For once I feel like I’m winning in this battle against constant pain.
For once I had really good doctor appointment. I was getting desperate to find a way, any way to relieve this pain.
I did some research on Peripheral Neuropathy and discovered that most of my pain, other than the RA in my knees, is due to PN.
Itching, burning, pins and needles sensation, electrical shocks, stabbing pains, my skin very sensitive to touch, aching sore muscles (in my calves and upper legs), and my right foot often feels like it’s encased in a block of ice, but I don’t feel cold. And despite the fact that skin is sensitive to touch, it also feels numb. All of these are signs of PN and it’s getting worse.
So I wrote out a game plan about what I want to do and what I can do, and what I needed from her.
We agreed to put the Celebrix on hold for now and I will try to get a hold of the RA doctor in Poulsbo and see if we can have an initial appt on Zoom. She wasn’t comfortable letting me go back on Celebrix since my kidneys have been compromised by it. And I didn’t want to drive all the way down to Poulsbo (2 hours each way) just to have this specialist tell me “I can’t help you, kid, you’re a lost cause so go away”. Which is pretty much what the infectious disease doctor told me. I keep getting sent to lots of specialists. Next will be a pain specialist.
We then talked about Gabapentin, which is a pain drug, but at 300mg twice a day, it wasn’t touching my pain at all. We agreed to experiment with higher doses. According to the sites I explored, the average dosage is between 1200mg and 1800mg twice daily, with some patients on 2400mg or higher. Gabapentin doesn’t hurt your kidneys and there is a chance it might also help my RA pain at much higher dose. So we’ve changed to 300mg 3 times a day, and after 3 days, increase it by having one of the doses at 600mg, and then increasing one dose every 3-4 days, depending on how well it works and if I have any bad side effects. So that was a win in my column.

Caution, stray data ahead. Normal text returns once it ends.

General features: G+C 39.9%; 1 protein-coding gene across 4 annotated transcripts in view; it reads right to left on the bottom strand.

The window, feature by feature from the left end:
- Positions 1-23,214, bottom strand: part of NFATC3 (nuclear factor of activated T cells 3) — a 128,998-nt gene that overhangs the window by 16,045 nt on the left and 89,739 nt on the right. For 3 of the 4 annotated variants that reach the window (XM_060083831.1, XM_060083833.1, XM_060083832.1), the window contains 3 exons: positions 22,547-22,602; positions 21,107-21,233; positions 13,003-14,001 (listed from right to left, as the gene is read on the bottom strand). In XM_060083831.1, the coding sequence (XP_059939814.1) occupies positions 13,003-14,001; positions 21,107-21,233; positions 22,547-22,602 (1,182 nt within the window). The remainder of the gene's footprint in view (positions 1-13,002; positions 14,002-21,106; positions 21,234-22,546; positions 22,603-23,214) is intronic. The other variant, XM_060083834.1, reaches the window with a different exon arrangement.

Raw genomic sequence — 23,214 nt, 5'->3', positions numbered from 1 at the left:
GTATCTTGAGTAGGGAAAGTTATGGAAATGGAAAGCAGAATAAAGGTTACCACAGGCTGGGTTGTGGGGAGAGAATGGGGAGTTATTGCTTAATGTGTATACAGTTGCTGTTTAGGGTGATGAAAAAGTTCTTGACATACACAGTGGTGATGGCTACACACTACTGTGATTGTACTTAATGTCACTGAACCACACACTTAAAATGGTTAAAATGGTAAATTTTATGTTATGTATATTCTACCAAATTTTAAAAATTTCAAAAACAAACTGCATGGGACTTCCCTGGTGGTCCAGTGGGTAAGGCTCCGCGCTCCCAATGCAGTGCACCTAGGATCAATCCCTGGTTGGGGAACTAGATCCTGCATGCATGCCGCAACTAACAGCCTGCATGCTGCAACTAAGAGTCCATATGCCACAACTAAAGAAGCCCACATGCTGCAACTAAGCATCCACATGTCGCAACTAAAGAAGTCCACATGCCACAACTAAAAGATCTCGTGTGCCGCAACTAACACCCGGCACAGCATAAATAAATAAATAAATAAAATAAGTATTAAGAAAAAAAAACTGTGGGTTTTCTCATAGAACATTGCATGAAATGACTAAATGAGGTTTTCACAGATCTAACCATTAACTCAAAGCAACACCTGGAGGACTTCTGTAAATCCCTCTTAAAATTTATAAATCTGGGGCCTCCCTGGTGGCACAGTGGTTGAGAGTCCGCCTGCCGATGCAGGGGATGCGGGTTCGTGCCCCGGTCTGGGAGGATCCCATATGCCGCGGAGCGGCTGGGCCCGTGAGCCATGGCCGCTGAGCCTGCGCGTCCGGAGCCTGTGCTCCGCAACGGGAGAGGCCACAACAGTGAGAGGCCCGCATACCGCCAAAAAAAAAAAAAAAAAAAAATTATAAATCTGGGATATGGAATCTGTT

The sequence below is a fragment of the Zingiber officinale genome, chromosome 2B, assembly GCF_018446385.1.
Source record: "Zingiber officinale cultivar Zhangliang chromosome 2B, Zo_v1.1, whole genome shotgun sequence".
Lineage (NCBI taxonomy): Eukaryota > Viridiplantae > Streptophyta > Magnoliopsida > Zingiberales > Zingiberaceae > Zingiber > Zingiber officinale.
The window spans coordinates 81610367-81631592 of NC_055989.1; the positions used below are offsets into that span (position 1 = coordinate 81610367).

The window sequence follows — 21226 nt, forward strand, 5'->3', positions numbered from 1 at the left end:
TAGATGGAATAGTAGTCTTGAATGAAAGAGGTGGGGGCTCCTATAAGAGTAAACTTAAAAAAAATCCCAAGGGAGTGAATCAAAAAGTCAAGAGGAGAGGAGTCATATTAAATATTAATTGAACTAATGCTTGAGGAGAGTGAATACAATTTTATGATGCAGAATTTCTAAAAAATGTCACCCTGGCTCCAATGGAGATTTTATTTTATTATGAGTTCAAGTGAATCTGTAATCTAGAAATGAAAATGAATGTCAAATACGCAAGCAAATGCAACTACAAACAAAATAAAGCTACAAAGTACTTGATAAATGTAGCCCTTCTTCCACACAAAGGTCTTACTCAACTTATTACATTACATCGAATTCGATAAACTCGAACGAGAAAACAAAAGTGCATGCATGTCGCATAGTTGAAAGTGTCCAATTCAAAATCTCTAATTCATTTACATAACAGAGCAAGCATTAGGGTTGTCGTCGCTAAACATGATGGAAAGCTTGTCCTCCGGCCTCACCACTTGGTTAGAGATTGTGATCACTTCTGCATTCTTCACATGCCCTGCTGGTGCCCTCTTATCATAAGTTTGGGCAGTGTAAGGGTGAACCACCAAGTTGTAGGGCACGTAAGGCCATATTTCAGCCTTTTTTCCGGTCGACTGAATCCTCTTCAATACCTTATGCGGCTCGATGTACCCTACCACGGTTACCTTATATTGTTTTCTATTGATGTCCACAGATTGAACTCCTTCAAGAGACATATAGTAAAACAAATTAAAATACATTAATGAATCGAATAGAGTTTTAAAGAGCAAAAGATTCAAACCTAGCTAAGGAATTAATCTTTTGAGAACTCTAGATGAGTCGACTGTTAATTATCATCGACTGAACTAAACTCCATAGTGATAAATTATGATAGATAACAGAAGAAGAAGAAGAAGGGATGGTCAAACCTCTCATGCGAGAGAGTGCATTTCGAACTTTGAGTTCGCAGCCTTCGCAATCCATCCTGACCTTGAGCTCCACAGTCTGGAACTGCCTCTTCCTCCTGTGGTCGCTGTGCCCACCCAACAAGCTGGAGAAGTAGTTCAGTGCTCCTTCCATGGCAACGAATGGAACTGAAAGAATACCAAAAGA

In my research, I saw that massage and acupuncture was recommended for PN pain, and I’m more than willing to do that. I did both weekly for years and enjoyed them both. But you can’t do that in the middle of a pandemic. Especially with an open wound and a bad heart.
So I read that a heated foot massage can almost be the next best thing. It uses massage and acupressure techniques, heat (which I hope will help my block of ice foot) and it’s suppose to help circulation and swelling, both problems I have. It arrived today.
I also talked to her about an electric blanket since I had read opposing thought about them for PN. I don’t need a whole blanket because I don’t really get cold at night. But I use heating pads on my leg for the pain and I’m constantly moving it from one painful area to another. So I found a soft electric “throw” that I can wrap around my entire leg. That’s my next Amazon order.
I’m also using topical remedies, which may be nothing more than a placebo effect, but that’s fine. Whatever helps. One is a magnesium oil spray and the other two are roll-ons for joint pain and nerve pain, and are essential oils and herbs.
Other things that I’ve found that helped… a lower sodium diet which I found with Nutrasystem, which surprised the holy hell out of me. I had tried Nutrasystem 30 years ago and was not impressed. I’m glad to see they have changed and improved. One of the pluses is that the food is already prepared and for some of it only takes a minute in the microwave, and that takes some pressure off of Tim to take care of my meals. And I was surprised that the food is pretty good.
I’m a keeping a pitcher of water with lemon and lime slices in it so I can drink more water.
I bought an electric tea kettle and a red teapot that I can keep on my electric hot pad so I can drink herbal tea all evening… mostly Hibiscus and Honey Lavender.
I bought an essential oil dispenser that puffs out sweet orange scent and I’m thrilled with how much I enjoy that.
I listen to relaxing music and I meditate and I have my distractions of everything online, reading books, playing computer games and genealogy research, as well as research of my key study areas.
All of this helps alleviate the pain even if it doesn’t eliminate the pain.
So I feel like I’ve made some progress.